Everything a baby and young child sees, hears, touches, tastes and smells influences the developing network of connections between brain cells (synapses) and your child’s learning power. Between 3-6 years the brain is growing at the fastest pace (processing, memory and problem solving) – and is 90% of its adult size by age 6!
Neuroscientific research highlights the importance of experience through exploration and making connections between areas of learning. Play is vital to this process and for a child’s growth and development – they learn, discover and make sense of their environment through play, developing learning power, gross and fine motor skills and social skills when they play with others.
Contrary to the rather belittling saying ‘it’s child play’, play is actually essential learning for a child and in fact Montessori said ‘Play is the work of a child’! So what can we do to encourage, extend and develop our child’s development through play? Using the word ‘discover’ let’s explore some important aspects of play.
D – discuss. Talk and read as much as you can. Spark their imaginations, develop and change the stories and play with words.
I – interests. Follow their interests in play. Develop their ideas – children have a natural curiosity and are interested by many things, they will learn an incredible amount at a young age about things that capture their interest.
S – social interaction. Family fun and playing with other children. As babies, interaction with parents extends and challenges them and playing with other children helps them to relate to others, negotiate rules, adapt games and appreciate fairness.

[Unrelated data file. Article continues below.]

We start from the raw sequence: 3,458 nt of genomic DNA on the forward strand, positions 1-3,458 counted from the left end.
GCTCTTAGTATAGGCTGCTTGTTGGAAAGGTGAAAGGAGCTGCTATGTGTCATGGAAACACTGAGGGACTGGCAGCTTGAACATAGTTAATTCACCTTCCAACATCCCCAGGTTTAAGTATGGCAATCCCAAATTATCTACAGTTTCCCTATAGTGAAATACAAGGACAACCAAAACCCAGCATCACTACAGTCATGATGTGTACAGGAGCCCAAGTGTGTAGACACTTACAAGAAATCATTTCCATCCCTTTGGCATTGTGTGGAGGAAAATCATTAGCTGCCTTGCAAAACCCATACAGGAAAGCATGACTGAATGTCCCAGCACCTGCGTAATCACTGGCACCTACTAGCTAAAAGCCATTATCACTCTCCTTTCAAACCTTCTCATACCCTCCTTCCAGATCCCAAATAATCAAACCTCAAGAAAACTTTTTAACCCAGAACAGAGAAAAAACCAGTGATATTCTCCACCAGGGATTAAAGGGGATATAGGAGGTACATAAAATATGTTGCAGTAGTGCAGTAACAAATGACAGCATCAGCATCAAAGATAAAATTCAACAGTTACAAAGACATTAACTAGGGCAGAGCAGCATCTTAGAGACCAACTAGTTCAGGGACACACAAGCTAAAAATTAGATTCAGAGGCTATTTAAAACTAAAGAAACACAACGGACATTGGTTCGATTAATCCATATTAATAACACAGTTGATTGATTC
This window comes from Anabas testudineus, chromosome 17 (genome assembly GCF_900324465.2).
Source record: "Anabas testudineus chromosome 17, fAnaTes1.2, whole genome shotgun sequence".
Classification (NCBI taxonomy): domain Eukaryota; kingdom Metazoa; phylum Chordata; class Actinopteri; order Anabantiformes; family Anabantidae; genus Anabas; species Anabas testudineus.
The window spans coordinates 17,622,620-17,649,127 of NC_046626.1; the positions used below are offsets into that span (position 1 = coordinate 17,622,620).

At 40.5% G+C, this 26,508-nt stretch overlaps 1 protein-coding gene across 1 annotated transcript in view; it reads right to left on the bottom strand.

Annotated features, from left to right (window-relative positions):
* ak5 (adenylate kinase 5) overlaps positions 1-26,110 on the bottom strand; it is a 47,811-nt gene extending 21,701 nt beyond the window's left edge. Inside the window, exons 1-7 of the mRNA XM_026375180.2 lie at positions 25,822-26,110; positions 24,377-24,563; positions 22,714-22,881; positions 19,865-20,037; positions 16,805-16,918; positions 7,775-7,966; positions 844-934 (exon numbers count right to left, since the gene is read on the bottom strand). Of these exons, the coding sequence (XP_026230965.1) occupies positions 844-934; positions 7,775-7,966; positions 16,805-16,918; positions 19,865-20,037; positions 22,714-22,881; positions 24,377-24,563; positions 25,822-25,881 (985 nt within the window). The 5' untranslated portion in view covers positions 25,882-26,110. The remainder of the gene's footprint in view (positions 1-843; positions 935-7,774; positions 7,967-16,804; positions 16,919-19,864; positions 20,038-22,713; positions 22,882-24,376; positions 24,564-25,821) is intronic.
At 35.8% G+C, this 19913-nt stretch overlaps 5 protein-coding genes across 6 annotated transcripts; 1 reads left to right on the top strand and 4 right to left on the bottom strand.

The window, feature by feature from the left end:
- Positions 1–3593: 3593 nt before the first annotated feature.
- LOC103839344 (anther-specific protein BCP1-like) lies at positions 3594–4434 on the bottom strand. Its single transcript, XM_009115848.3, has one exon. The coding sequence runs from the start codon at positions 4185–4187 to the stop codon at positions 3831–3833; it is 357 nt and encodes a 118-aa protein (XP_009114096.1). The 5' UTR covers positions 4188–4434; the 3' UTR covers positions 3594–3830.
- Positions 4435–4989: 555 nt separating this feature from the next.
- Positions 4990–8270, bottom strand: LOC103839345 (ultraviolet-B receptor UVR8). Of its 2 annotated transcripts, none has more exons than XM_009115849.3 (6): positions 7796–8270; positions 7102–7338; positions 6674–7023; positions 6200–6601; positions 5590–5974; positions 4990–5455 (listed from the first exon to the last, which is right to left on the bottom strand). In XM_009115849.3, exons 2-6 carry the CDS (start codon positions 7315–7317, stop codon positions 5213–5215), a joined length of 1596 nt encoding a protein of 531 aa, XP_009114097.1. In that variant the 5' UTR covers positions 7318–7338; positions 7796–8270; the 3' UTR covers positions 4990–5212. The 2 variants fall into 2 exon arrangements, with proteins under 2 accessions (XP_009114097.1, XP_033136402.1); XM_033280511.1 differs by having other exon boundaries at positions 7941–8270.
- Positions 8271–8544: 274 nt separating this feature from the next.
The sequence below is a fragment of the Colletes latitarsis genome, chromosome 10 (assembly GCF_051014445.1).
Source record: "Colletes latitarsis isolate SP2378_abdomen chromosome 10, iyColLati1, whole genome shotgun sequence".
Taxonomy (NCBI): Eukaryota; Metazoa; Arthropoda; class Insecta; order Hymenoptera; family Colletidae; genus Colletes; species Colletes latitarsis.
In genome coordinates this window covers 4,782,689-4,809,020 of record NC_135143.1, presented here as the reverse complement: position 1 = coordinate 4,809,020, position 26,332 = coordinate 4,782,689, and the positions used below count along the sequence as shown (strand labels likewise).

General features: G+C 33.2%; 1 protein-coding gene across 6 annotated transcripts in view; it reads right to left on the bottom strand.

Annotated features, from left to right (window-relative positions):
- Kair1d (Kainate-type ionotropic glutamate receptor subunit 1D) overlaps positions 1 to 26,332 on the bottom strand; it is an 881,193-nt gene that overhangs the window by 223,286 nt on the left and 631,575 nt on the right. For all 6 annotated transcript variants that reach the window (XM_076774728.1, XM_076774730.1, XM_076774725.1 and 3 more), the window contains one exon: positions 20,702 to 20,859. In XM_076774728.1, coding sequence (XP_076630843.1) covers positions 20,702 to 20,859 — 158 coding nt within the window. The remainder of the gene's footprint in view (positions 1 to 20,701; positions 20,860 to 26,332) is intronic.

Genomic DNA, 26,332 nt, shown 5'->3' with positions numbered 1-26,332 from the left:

C – challenge. One way we can develop play and thinking skills is to ask lots of questions. For example ‘What would happen if…?’ ‘Shall we try something different?’ Allow them to develop ideas, however messy it might be!
O – outside . Enjoy the natural world! Children are fascinated by nature, flowers, birds and animals. Research has also shown that free play outside is vital – the best recipe is curiosity and room to explore.
V – virtual play. Screen time, toys and games. In our high tech world, it is very easy for children to have too much screen time. However, we need to aim to create a balance – research has shown babies and children need face-to-face interaction to learn.
E – exciting experiences. These do not need to be expensive, there are so many objects around the house that can be played with: empty plastic containers, wooden blocks and junk materials for modelling! Widening their experiences will enable them to take their next steps.
R – role play. Vital learning and literacy skills develop through role play – children love dressing up, re-enacting or changing stories, making up new versions of stories and role play. It develops meta-cognition, problem-solving and social understanding. That’s why children spend hours playing with Duplo and small world toys to create their own situations.